Stephen Lacey: I hear hammering behind you. Are you in the middle of a module assembly factory?

Jigar Shah: Yeah.

Stephen Lacey: That's what it sounds like.

Jigar Shah: This Hilton lobby has suddenly gotten very busy. A big busload of people I think just came in.

Stephen Lacey: They're just curious about what you're talking about with this explosive trade case.

Jigar Shah: Exactly. Sorry, guys.

Stephen Lacey: No problem. The last piece I guess I'll ask about is the geopolitical piece, and it's also very speculative. You have this moment in time when the Trump administration is considering walking away from the Paris climate deal, and of course there's a lot of debate within the administration itself about whether to stay or whether to go. This is causing consternation among the Europeans in particular, but also the Chinese and the Indians.

The climate policy has been really baked into geopolitics and into international diplomacy, and now all of a sudden you have this potential decision where Trump could say, "We're going to slap tariffs on solar products from around the entire world." This adds another point of contention in an already strained relationship as it relates to energy and climate. Either of you have any thoughts on that? It just seems to me that there are broader implications to this decision beyond just the tariffs themselves, that it feeds into this broader question about how Trump and the administration will engage on energy and climate policy.

Katherine Hamilton: Everything is so uncertain, and I think one of the things that has been the most damaging is the kind of capriciousness and one day saying one thing and the next something completely different and different people saying different things within the administration. What that creates is this lack of credibility when we say something. Yesterday the president said one minute that he was going to pull out of NAFTA, and the next minute he said he wasn't. I think all of this feeds into this sense of "Are we even to be believed?"

Jigar Shah: Well, I mean, and Rick Perry was very clear at the Bloomberg New Energy Finance conference, said he was all about exporting LNG. The countries that came together against the steel tariffs are the EU, Brazil, China, Japan, Korea, New Zealand, Norway, and Switzerland, many of whom actually want to buy this LNG from the U.S. My sense is their LNG negotiations are going to be quite a bit more complicated if they move forward with the 201 petition here.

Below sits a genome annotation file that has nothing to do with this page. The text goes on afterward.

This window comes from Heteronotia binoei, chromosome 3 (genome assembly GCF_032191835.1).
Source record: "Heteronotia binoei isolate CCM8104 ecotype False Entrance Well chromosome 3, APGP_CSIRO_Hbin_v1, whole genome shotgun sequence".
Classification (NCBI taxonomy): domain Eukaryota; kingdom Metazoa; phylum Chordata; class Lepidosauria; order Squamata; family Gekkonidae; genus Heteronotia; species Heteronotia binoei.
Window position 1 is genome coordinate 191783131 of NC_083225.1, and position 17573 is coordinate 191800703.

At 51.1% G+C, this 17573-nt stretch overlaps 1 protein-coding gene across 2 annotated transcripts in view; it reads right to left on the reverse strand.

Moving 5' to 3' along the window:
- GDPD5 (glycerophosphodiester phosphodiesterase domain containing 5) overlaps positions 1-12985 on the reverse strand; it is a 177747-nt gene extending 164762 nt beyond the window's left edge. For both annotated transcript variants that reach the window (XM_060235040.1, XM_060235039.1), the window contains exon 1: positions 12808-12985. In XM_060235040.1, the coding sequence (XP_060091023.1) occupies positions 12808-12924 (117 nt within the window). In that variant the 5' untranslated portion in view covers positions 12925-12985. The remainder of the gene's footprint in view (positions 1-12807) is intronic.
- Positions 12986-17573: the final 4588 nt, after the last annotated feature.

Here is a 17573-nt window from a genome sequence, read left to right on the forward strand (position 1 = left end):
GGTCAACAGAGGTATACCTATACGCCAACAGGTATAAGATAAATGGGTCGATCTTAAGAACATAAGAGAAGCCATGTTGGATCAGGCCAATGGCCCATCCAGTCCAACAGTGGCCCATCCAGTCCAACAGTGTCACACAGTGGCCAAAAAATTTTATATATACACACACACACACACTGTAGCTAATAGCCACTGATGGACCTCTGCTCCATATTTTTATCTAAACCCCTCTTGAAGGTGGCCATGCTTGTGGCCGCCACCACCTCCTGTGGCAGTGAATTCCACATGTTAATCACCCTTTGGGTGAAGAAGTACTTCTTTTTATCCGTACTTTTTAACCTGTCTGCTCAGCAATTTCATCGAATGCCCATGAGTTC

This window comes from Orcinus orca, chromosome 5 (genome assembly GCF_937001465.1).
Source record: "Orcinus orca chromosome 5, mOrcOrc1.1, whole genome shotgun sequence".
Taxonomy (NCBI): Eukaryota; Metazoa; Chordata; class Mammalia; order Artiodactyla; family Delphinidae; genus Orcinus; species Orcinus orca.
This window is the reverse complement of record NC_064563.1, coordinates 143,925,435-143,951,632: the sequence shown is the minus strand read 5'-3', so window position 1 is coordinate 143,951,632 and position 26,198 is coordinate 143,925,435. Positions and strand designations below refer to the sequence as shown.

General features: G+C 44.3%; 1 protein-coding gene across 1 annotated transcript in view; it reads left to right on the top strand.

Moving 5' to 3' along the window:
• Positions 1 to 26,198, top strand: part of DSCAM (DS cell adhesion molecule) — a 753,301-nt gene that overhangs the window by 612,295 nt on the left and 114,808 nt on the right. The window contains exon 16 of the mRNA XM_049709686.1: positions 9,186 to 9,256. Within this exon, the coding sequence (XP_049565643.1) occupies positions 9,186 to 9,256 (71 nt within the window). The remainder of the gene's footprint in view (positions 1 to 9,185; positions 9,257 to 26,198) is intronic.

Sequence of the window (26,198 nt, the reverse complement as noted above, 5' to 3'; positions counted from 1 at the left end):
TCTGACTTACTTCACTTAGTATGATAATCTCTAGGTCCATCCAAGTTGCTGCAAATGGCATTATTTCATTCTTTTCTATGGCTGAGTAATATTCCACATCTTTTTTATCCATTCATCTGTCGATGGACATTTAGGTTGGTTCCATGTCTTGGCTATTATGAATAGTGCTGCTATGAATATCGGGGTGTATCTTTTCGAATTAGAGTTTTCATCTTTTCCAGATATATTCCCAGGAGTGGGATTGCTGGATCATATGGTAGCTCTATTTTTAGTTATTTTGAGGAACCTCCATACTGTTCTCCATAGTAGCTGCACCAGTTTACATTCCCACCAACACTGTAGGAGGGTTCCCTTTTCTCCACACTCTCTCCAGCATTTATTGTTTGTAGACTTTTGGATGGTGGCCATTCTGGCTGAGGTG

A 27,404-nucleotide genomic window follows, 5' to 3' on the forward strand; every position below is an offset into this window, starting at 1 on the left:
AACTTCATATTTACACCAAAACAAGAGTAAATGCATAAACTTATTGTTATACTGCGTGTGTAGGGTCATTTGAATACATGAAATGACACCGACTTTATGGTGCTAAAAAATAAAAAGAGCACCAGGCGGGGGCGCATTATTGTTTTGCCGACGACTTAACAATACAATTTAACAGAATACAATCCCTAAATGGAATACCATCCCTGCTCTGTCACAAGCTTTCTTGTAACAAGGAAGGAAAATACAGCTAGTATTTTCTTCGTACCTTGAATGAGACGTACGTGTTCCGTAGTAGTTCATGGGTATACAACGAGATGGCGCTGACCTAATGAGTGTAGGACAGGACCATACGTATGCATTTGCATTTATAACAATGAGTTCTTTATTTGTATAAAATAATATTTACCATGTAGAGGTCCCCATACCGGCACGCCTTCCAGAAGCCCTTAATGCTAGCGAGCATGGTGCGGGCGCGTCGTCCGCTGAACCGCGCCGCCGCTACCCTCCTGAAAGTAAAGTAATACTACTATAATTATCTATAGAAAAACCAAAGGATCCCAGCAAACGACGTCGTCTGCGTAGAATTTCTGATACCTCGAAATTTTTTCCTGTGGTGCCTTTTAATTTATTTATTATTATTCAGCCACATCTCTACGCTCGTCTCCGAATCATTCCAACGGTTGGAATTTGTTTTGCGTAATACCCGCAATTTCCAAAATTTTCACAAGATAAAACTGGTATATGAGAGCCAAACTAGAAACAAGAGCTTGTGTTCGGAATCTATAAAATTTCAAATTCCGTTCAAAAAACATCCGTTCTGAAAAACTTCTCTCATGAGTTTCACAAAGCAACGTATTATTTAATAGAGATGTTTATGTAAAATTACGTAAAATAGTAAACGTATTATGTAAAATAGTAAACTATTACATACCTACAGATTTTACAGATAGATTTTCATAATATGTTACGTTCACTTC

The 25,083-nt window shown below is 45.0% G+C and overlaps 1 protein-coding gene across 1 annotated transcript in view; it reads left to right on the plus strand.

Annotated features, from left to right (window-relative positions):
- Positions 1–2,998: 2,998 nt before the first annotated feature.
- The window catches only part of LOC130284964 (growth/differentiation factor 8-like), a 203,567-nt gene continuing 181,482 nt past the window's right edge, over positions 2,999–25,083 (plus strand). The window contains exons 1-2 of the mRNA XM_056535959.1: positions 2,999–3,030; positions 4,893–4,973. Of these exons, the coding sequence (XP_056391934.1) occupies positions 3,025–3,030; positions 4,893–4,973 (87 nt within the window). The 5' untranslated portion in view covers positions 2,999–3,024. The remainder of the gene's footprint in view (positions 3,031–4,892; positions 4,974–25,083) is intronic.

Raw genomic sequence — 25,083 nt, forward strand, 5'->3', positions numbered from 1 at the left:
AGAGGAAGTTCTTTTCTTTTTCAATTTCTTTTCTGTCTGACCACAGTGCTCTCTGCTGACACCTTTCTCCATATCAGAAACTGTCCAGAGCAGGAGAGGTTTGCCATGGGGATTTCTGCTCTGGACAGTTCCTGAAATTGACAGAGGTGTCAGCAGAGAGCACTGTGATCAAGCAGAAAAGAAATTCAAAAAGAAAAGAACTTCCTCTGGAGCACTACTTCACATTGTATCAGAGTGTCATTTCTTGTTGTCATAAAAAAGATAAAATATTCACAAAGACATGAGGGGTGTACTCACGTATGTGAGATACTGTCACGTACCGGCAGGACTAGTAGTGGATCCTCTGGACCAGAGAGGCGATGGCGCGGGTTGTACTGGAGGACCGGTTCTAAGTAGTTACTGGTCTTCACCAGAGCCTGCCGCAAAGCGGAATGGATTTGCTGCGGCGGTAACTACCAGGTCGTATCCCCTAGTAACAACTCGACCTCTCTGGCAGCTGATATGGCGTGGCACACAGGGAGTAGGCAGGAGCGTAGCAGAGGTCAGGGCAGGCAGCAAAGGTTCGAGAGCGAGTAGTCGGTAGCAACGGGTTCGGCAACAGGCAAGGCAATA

Stephen Lacey: Well, I suspect that we're going to have some heated debates over this one coming up. Let's go into our third topic just very briefly. We're going to talk about a coal-free Britain and coal-free Europe and coal-free other countries. Since 1882 when the first coal plant opened in Britain, the country hasn't gone a day without burning that black rock. Last Friday marked the first 24-hour period when not a single electron was generated domestically. It's part of a trend both in Britain and in most of Europe. Two thirds of British coal plants have shut down in the last five years in fact, and just a few weeks ago Europe's biggest utilities said they won't build anymore coal plants after 2020. Are we about to see a wave of industrialized countries go coal-free permanently? Jigar, is Britain's coal-free day an important marker or just a good headline for journalists like me?

Jigar Shah: Well, I think it's a little bit of both. I start with sort of Jess Shankleman's piece from last week that we referenced around the fact that several EU countries are going to be coal-free over the next five to seven years. I think that's a big deal because it basically starts to destroy the coal supply chain, it starts to get people recognizing that there's really no sort of hope for that left, and it starts people transitioning to what's next, whether it's gas or new transmission lines or other things. Right? I mean, I've said for a long time that ...